Summit of Americas
A bicameral contingent of delegation members lobbied the Biden administration to invite Juan Guaidó, the Venezuelan opposition leader recognized as a head of state by the Donald Trump administration, to the Summit of the Americas instead of Venezuelan leader Nicolás Maduro.
Sens. Marco Rubio and Rick Scott led the letter, also signed by Republican Reps. Mario Díaz-Balart, Carlos Giménez, María Elvira Salazar and Michael Waltz.
“President Guaidó is the legitimate, democratically elected leader of Venezuela and he represents the interests of freedom-loving Venezuelans who are fed up with Nicolás Maduro’s tyranny, oppression and genocide,” the letter reads. “President Guaidó and representatives of his government deserve a seat at the Summit, while dictator Maduro certainly does not.”
In organizing the event, the lawmakers say the administration must not offer credibility to any Latin American regimes with human rights shortcomings.
“It is critically important that we do not allow the Summit to legitimize the tyrants in Cuba, Venezuela and Nicaragua,” the letter reads. “The United States must prohibit representatives from the illegitimate regimes of Miguel Díaz-Canel in Cuba, Nicolás Maduro in Venezuela, and Daniel Ortega in Nicaragua from attending the Summit. These men are dictators who are starving their own people, jailing political dissidents, and cracking down on peaceful protests.
“Welcoming these evil and illegitimate leaders, or the representatives of their sham governments, to the United States would be nothing short of gross appeasement that hurts the movements for freedom and democracy in these nations.”
Díaz-Balart, Giménez and Salazar sent a separate letter to Secretary of State Antony Blinken on Thursday, explicitly calling on the Biden administration to cancel upcoming migration talks with the Cuban government in Washington.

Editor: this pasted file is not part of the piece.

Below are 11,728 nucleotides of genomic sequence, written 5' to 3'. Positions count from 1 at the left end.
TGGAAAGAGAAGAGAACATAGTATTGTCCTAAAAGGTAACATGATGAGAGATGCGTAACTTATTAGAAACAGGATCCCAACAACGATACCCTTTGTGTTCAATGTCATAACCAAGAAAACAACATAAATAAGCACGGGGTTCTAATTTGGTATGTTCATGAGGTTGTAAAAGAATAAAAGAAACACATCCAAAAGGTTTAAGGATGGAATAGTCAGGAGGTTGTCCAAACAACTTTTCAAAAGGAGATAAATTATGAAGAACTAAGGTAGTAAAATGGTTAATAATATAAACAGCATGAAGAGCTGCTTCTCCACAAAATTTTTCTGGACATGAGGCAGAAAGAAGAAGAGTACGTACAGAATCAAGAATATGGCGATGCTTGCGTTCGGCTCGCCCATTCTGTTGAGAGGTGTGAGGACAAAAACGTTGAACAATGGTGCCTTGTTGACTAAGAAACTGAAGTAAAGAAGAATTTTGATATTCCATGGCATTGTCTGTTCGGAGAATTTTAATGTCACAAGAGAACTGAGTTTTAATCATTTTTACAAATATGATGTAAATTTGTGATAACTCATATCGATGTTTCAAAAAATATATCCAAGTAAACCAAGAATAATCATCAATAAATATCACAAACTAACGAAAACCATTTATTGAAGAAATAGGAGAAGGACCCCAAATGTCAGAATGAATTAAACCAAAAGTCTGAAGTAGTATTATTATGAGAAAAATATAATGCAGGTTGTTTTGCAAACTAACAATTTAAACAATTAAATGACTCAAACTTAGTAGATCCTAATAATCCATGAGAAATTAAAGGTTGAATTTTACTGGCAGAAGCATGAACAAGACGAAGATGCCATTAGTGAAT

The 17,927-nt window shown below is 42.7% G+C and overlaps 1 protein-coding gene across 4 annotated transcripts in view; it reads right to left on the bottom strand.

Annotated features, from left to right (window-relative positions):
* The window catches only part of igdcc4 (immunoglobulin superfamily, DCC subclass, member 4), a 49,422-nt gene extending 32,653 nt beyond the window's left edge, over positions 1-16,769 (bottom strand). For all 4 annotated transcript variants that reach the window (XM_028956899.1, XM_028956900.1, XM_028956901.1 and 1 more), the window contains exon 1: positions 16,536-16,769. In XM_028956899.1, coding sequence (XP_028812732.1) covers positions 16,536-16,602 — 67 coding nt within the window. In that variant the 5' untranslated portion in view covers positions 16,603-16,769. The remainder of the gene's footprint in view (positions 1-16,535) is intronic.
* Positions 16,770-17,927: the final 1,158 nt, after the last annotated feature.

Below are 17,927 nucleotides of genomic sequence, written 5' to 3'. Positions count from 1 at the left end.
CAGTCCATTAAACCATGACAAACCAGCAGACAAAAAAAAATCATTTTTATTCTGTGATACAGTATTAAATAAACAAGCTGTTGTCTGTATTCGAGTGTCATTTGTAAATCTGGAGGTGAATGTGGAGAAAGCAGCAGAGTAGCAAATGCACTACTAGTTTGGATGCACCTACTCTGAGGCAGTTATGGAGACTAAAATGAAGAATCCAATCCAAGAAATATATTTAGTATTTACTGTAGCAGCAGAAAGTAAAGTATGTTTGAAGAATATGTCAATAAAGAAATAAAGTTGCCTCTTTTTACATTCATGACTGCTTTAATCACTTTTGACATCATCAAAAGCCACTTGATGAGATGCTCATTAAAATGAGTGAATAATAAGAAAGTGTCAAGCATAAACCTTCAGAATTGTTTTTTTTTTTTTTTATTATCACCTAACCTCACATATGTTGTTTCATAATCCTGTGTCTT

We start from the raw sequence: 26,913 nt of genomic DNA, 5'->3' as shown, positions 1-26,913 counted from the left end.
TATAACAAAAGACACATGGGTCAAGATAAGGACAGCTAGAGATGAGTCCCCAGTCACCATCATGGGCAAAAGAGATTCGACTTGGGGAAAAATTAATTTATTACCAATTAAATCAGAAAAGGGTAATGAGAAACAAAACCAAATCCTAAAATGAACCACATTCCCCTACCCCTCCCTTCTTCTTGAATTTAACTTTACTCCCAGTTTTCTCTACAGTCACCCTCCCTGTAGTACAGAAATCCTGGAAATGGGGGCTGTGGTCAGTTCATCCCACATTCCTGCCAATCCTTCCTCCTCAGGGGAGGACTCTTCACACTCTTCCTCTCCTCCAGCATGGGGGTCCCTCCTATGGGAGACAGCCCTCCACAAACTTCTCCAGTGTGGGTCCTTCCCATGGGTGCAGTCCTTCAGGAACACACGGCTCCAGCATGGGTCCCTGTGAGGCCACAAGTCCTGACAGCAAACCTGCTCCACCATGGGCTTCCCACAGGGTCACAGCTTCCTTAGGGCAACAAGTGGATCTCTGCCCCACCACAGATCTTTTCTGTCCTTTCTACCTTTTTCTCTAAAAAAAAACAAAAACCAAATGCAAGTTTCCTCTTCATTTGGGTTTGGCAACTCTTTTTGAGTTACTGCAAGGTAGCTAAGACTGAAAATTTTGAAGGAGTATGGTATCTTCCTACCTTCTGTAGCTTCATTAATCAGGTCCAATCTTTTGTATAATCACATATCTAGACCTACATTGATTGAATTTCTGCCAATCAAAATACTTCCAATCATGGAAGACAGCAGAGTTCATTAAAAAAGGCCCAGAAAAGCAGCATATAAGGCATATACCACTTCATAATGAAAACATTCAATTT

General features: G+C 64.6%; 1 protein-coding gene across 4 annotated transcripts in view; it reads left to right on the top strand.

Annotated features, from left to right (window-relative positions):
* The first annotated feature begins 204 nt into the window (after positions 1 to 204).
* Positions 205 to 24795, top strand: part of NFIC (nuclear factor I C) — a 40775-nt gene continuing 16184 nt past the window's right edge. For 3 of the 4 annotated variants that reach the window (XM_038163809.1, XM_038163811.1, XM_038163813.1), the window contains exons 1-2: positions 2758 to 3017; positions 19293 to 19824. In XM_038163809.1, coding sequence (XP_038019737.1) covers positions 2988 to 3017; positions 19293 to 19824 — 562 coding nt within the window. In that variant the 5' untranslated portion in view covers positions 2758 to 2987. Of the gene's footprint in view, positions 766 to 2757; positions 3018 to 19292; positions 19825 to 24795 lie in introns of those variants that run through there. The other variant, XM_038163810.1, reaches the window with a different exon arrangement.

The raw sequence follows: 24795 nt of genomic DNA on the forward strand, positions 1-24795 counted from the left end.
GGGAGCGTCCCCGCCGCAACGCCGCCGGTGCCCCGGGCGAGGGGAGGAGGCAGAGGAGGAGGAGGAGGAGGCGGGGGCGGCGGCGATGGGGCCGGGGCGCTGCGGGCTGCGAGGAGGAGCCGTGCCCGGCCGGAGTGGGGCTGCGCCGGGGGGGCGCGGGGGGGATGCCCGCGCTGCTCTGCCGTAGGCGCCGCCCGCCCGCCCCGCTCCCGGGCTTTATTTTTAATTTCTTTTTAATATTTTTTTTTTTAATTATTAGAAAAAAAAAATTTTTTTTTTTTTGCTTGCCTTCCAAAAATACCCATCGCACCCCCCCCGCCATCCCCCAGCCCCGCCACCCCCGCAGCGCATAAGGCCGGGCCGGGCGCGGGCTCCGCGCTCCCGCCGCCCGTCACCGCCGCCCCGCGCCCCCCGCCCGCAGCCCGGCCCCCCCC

“The Biden administration has not held any genuine, consequential conversations with our allies and friends in the region regarding the immigration crisis,” Díaz-Balart said. “Yet now, the administration announces that it will be meeting with the terrorist state in Cuba on immigration. It is evident that these talks are NOT about immigration, but instead another way for the Biden administration to provide concessions and legitimacy to the anti-American, repressive tyranny in Havana.”
The letter came a day after Salazar slammed Blinken for failing to consult with Cuban exiles before shifting policy on Cuban relations.
“The administration failed to uphold its promise by consulting with the Cuban American exile community,” she said. “In South Florida, we know that you cannot trust the murderous Cuban communist regime. To ensure that the voices of my constituents are heard, I’m calling on the State Department to include me in their ill-advised meeting with the communist government.”
This week, Rubio visited Florida businesses that received Paycheck Protection Program grants during the pandemic in 2020. That included stops at the El Cilantrillo Restaurant in Orlando and Scooples Ice Cream Parlor and Harvest Restaurant and Bar in The Villages.
“When the government forced El Cilantrillo in Orlando to close down during COVID, PPP helped them survive,” Rubio tweeted after his visit there. “Today, I went by to see how things are going and heard about how runaway inflation is hurting them.”
Rubio served as the chief architect of the program. Of note, the lockdowns he referenced could only be Florida statewide lockdowns ordered by DeSantis, with whom he will share a ballot this November.
The Senator touted the popular PPP program, which ordered direct payments to businesses to keep employees on payroll, supported over 6.1 million jobs in Florida and $50 billion in the state’s economy.